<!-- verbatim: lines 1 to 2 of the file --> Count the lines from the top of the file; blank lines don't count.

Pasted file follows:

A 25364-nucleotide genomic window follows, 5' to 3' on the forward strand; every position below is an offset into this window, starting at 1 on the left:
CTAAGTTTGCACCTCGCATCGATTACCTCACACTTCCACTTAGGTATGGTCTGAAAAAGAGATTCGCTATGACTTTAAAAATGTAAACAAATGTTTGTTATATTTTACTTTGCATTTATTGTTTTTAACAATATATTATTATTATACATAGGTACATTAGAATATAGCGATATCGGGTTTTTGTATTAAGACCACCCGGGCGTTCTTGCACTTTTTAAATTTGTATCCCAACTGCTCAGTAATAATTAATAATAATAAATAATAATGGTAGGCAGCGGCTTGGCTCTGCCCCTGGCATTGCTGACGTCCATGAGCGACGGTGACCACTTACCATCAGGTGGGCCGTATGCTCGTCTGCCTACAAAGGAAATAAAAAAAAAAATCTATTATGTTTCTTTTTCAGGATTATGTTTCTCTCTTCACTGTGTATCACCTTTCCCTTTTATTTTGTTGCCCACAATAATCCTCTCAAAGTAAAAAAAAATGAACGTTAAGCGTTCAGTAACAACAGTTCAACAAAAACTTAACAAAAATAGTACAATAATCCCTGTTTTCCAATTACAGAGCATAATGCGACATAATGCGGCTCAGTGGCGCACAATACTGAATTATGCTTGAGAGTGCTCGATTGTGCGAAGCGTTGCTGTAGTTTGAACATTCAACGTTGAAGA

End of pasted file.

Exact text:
A 25364-nucleotide genomic window follows, 5' to 3' on the forward strand; every position below is an offset into this window, starting at 1 on the left:
CTAAGTTTGCACCTCGCATCGATTACCTCACACTTCCACTTAGGTATGGTCTGAAAAAGAGATTCGCTATGACTTTAAAAATGTAAACAAATGTTTGTTATATTTTACTTTGCATTTATTGTTTTTAACAATATATTATTATTATACATAGGTACATTAGAATATAGCGATATCGGGTTTTTGTATTAAGACCACCCGGGCGTTCTTGCACTTTTTAAATTTGTATCCCAACTGCTCAGTAATAATTAATAATAATAAATAATAATGGTAGGCAGCGGCTTGGCTCTGCCCCTGGCATTGCTGACGTCCATGAGCGACGGTGACCACTTACCATCAGGTGGGCCGTATGCTCGTCTGCCTACAAAGGAAATAAAAAAAAAAATCTATTATGTTTCTTTTTCAGGATTATGTTTCTCTCTTCACTGTGTATCACCTTTCCCTTTTATTTTGTTGCCCACAATAATCCTCTCAAAGTAAAAAAAAATGAACGTTAAGCGTTCAGTAACAACAGTTCAACAAAAACTTAACAAAAATAGTACAATAATCCCTGTTTTCCAATTACAGAGCATAATGCGACATAATGCGGCTCAGTGGCGCACAATACTGAATTATGCTTGAGAGTGCTCGATTGTGCGAAGCGTTGCTGTAGTTTGAACATTCAACGTTGAAGA